I had thought it might be a ghost story from some reviews, but I must have misread them, because it read more like a cross between Neil Gaiman meets The Grey Gardens.

Right from the start, you read the psychopathic thoughts that Merricat has, and thus the mystery of these two girls and what happened to their family begins. Why does the village despise them? Why doesn't Constance leave the house? What happened to their parents, brother, and Aunt? It eventually makes it way there, but likely could have done it quicker and in more of a shorter story sense.

It's a disturbing story, but nothing graphic takes place. I went into it with expectations and that is my own fault, because that usually sets it up for failure. In my mind, it didn't deliver what I expected, but overall, not a bad read and it only took a short afternoon with it being around 160 pages.

View all my reviews

Review: The Thirteen Hallows

The Thirteen Hallows
The Thirteen Hallows by Michael Scott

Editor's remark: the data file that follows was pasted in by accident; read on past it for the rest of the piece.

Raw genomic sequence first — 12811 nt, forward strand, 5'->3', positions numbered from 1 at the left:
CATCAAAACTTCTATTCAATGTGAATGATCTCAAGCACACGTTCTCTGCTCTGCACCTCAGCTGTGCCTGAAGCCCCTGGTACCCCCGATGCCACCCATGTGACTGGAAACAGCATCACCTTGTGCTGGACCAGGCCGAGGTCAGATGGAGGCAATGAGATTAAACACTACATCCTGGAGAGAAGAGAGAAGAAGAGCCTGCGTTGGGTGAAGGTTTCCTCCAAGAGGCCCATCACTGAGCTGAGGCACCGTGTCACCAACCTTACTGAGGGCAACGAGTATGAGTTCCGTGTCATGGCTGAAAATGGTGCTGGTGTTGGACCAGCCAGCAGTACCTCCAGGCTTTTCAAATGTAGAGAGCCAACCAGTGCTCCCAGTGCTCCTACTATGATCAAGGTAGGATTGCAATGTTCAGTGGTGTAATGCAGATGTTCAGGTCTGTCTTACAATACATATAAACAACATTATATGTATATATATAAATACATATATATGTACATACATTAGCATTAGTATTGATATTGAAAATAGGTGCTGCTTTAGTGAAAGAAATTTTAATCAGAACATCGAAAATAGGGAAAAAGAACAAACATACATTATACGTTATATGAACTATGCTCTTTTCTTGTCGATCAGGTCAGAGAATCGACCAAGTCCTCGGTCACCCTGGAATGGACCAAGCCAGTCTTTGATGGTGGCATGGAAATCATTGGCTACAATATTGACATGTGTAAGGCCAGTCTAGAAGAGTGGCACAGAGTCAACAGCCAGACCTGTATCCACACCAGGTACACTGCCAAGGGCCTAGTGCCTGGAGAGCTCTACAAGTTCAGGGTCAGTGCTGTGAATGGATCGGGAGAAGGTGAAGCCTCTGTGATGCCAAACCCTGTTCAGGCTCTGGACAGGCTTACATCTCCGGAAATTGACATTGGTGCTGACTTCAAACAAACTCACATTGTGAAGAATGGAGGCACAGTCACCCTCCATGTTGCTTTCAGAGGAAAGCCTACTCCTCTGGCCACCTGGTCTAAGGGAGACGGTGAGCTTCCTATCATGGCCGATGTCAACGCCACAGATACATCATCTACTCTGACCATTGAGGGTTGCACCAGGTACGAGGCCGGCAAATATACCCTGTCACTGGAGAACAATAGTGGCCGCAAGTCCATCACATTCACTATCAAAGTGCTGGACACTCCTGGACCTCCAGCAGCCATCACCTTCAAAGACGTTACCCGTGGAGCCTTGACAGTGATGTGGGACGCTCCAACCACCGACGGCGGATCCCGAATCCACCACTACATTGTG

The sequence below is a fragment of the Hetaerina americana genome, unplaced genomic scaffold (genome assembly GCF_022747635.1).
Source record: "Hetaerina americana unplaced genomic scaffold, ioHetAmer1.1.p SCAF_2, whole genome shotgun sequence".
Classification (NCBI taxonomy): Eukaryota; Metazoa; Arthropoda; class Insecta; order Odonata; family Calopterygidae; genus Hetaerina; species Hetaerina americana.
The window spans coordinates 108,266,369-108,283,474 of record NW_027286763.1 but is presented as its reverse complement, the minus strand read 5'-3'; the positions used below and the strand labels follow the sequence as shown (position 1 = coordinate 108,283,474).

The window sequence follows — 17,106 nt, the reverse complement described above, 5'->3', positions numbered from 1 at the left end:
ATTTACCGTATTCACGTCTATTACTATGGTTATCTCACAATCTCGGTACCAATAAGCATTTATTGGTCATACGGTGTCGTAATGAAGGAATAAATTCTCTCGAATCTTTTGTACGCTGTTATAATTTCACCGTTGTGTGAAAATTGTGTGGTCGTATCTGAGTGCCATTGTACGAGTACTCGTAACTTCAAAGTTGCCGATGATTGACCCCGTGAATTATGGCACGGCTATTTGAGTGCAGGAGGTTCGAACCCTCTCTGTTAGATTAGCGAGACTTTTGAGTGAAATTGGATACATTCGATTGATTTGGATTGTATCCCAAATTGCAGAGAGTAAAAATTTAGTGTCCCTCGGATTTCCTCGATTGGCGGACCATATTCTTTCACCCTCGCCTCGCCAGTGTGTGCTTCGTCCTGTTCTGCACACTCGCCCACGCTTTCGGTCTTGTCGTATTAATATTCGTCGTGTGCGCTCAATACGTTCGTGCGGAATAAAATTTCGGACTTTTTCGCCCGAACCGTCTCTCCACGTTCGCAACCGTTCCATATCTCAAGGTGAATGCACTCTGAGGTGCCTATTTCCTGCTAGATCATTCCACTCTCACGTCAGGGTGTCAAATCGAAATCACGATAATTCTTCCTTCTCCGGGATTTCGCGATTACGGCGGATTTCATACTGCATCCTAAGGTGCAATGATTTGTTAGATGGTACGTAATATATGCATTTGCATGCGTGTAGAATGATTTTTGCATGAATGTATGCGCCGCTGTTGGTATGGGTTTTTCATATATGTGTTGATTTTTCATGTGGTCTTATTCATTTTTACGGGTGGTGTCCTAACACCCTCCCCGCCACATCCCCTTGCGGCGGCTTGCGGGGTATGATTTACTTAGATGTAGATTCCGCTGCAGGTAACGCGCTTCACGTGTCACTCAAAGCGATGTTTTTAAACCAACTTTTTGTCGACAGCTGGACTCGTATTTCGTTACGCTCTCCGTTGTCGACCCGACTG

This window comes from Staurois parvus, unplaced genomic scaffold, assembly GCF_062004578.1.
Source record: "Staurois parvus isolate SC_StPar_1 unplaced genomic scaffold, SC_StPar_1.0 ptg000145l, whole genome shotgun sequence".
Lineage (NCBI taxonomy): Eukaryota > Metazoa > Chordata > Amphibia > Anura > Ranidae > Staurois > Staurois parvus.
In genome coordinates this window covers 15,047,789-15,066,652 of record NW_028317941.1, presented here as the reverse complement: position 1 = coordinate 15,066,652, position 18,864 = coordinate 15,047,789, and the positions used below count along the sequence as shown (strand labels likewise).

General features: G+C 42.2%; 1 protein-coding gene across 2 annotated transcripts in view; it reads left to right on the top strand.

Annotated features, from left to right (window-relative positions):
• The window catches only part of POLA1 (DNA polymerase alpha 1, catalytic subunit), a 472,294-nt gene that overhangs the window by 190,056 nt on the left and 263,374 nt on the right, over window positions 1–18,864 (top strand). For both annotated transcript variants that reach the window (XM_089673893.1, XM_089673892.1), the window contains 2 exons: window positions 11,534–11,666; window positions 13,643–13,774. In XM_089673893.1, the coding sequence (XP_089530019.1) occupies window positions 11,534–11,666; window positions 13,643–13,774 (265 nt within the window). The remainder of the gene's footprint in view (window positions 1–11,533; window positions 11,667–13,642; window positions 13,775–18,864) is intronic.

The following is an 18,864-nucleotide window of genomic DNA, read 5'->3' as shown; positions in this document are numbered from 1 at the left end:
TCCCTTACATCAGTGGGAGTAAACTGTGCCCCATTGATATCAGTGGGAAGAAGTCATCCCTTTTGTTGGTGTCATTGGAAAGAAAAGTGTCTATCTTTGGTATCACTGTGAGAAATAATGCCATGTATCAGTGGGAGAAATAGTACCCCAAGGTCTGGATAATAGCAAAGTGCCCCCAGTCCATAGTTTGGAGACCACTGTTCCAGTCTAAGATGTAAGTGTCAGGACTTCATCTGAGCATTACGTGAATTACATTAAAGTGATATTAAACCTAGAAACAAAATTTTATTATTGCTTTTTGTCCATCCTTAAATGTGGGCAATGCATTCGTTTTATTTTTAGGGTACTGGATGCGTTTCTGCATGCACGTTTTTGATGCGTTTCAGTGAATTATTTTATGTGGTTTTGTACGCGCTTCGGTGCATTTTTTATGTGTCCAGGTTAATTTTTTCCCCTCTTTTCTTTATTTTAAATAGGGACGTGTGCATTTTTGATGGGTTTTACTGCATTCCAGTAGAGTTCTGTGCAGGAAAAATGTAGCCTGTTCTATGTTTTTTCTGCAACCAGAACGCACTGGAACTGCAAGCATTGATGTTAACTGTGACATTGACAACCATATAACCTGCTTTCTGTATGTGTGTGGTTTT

My rating: 3 of 5 stars

Starting off the review, with a note from the author, found at the end of the book:
"Most of the Hallows mentioned in this novel still exist, as do the group of people known as the Hallowed Keepers."

Wow, I was surprised by the overtone of darkness and the grisly nature of this novel. I wasn't expecting it since Michael Scott last wrote "The Secrets of the Immortal Nicholas Flamel" which is a kids series. This is definitely an adult novel in such contrast, with the magical rites using sex, torturous ritual, and lots of bloodshed. However, compared to other adult novels that involve murders and mystery it's not unusual. I would classify it as supernatural/adult fiction/fantasy, maybe a little horror in it as well. Nothing frightening though, you can definitely sleep at night after reading it.

I love that the author has studied mythology and folklore, because the tie-ins to religious mythology such as the number thirteen relating to the thirteen names of God, and the Hallows, regular items that were imbued with power, being the keys to locking away the demons that used to roam this earth before man existed.